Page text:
Eating More of This Type of Food May Help Reduce Migraines
According to a study out of the University of North Carolina at Chapel Hill that was funded by the National Institutes of Health, adults who changed their diets to include more omega-3s—the kinds of fats you get from salmon, mackerel, eggs, soy, walnuts and flaxseeds—suffered an average of two fewer migraines a month than those who stuck to their regular diets.
That result is especially notable because it matches or even exceeds the results of recent attempts to find a pharmacological remedy for migraines, like monoclonal antibody treatments.
"This study provides a biologically plausible demonstration that pain can be treated through targeted dietary alterations in humans," the study's authors wrote in their paper, which was published in the U.K. medical journal BMJ in July.
Related: The 8 Best Vegan Omega-3 Rich Foods
Migraines are one of the most common medical conditions in the world, affecting about one billion people; yet, are still not fully understood. Much worse than regular headaches, they can cause blinding pain, temporary changes to the nervous system, exhaustion and more. They can effectively make a serious sufferer unable to do anything productive for up to three days, in some cases. Certain medications, including pain relievers, can actually aggravate migraine symptoms, which is why doctors are so interested in a treatment that doesn't rely on pharmaceuticals.
The UNC study followed 182 adults, 166 of whom were women, with an average age of 38. The subjects reported that they usually had between five and 20 migraines a month. They were split into three groups: a control group, a group that ate more omega-3s than before over four months and a group that ate more omega-3s and fewer omega-6s than before over four months. (Omega-6s are another type of fatty acid that can be found in corn, soybeans, nuts and seeds, meats, poultry, fish and eggs—but most of us get them via the lineolic acids in vegetable oils.) The participants recorded how many migraines they got and how severe they were.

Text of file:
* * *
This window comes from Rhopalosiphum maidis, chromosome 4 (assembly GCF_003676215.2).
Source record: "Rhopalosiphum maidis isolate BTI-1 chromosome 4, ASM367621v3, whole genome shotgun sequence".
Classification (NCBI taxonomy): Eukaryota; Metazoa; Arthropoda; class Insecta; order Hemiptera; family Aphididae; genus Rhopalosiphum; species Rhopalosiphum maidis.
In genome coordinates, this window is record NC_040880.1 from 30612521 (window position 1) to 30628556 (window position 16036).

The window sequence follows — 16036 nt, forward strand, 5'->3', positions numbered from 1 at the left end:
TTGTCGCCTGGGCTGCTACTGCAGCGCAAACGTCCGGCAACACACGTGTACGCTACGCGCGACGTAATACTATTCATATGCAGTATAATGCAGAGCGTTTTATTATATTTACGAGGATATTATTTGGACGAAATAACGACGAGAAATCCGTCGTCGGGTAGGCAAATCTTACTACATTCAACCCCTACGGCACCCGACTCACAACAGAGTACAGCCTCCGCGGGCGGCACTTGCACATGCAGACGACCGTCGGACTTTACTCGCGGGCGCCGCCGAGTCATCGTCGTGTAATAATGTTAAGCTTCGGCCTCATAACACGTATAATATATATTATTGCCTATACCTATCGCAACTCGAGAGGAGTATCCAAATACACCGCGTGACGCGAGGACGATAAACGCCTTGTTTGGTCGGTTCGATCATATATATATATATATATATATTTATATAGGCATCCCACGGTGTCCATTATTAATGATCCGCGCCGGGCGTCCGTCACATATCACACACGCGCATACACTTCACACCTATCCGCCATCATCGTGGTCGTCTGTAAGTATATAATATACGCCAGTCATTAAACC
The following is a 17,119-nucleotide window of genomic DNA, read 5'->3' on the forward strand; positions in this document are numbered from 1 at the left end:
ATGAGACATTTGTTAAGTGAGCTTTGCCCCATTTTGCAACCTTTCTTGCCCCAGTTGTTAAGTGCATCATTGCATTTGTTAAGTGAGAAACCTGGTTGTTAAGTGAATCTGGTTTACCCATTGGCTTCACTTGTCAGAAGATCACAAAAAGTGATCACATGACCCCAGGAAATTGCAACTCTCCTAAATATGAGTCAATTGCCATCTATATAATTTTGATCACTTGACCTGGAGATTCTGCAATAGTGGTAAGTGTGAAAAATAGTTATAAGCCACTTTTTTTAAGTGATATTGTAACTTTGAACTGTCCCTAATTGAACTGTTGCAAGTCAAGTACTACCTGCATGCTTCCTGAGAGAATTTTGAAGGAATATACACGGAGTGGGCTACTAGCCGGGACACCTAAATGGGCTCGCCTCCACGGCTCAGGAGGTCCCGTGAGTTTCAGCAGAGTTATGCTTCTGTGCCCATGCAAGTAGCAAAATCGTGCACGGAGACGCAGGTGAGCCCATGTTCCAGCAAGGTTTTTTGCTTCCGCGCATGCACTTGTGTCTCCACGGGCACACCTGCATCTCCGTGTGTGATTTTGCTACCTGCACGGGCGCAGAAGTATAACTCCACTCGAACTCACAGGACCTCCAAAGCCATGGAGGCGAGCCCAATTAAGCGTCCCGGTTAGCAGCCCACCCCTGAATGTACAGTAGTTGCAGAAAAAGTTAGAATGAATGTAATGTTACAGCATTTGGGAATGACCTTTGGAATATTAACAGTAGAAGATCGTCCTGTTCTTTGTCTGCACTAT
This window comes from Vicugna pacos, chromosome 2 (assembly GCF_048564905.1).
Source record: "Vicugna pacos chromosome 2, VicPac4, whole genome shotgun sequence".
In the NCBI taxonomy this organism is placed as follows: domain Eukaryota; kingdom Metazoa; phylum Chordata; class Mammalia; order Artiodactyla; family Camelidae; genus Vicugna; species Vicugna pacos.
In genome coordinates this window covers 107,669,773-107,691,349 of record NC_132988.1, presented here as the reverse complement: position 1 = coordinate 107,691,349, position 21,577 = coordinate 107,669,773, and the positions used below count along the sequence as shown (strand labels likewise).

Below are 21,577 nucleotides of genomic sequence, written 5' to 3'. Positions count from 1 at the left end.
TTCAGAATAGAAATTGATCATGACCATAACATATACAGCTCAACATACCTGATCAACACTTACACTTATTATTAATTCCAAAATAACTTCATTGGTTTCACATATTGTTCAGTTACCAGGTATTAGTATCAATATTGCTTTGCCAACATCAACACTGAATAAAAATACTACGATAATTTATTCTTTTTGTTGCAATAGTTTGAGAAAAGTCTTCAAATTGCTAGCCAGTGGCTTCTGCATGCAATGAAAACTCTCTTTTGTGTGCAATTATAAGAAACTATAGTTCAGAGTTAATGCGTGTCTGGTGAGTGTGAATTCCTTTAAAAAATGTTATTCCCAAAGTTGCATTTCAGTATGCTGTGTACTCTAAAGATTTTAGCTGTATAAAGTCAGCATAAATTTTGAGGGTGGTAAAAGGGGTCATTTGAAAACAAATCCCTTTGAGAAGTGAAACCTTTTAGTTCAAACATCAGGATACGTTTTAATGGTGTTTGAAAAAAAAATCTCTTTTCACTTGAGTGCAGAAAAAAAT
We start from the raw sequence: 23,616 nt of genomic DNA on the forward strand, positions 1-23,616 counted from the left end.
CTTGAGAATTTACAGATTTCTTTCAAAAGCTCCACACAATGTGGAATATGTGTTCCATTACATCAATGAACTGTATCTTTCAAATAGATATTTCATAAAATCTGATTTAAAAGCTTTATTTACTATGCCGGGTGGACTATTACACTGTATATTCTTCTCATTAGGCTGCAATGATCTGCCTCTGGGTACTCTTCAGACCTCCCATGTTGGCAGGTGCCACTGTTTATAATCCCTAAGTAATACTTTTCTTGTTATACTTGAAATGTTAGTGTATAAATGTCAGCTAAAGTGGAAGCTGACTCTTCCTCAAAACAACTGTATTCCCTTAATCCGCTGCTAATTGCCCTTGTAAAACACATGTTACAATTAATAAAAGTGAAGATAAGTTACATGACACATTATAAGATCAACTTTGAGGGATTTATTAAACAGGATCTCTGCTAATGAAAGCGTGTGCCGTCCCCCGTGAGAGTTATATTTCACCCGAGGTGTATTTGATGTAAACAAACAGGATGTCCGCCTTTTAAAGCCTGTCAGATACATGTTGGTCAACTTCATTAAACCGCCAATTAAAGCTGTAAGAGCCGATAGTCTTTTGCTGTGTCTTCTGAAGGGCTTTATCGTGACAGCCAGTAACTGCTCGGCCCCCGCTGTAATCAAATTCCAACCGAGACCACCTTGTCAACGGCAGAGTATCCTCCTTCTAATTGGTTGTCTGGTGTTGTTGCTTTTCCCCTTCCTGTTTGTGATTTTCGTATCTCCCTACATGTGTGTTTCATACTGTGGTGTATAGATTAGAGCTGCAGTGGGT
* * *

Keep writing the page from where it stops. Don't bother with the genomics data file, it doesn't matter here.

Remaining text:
Besides finding that omega-3s reduced the frequency of migraines, researchers noted that they also seemed to make them milder. Those results, however, doubled for the third group, which consumed more omega-3s and fewer omega-6s—those subjects reported having an average of four fewer migraines a month.
Experts said the UNC study's findings could pave the way for an effective treatment for migraine sufferers—though there's still work to do.
"These results support recommending a diet high in omega-3s to patients in clinical practice," Dr. Rebecca Burch, a headache medicine specialist and neurology professor at Harvard Medical School, wrote in BMJ. (She was not affiliated with the study.) "The major barrier to widespread success of any dietary intervention is adherence because strict diets require time, financial investment, and change in habits...A clear template developed by dietitians and patients would also be valuable to help people with migraine sustain these diets over longer time periods."
More research is needed to clarify the role of omega-3s in migraine prevention and relief, but this is encouraging news for those experiencing migraines regularly. Plus, there are plenty of other reasons to boost your omega-3 intake, including improved blood pressure, healthier hair and healthier joints. Want to up your omega-3 intake? We have plenty of delicious recipes to help you meet your daily quota.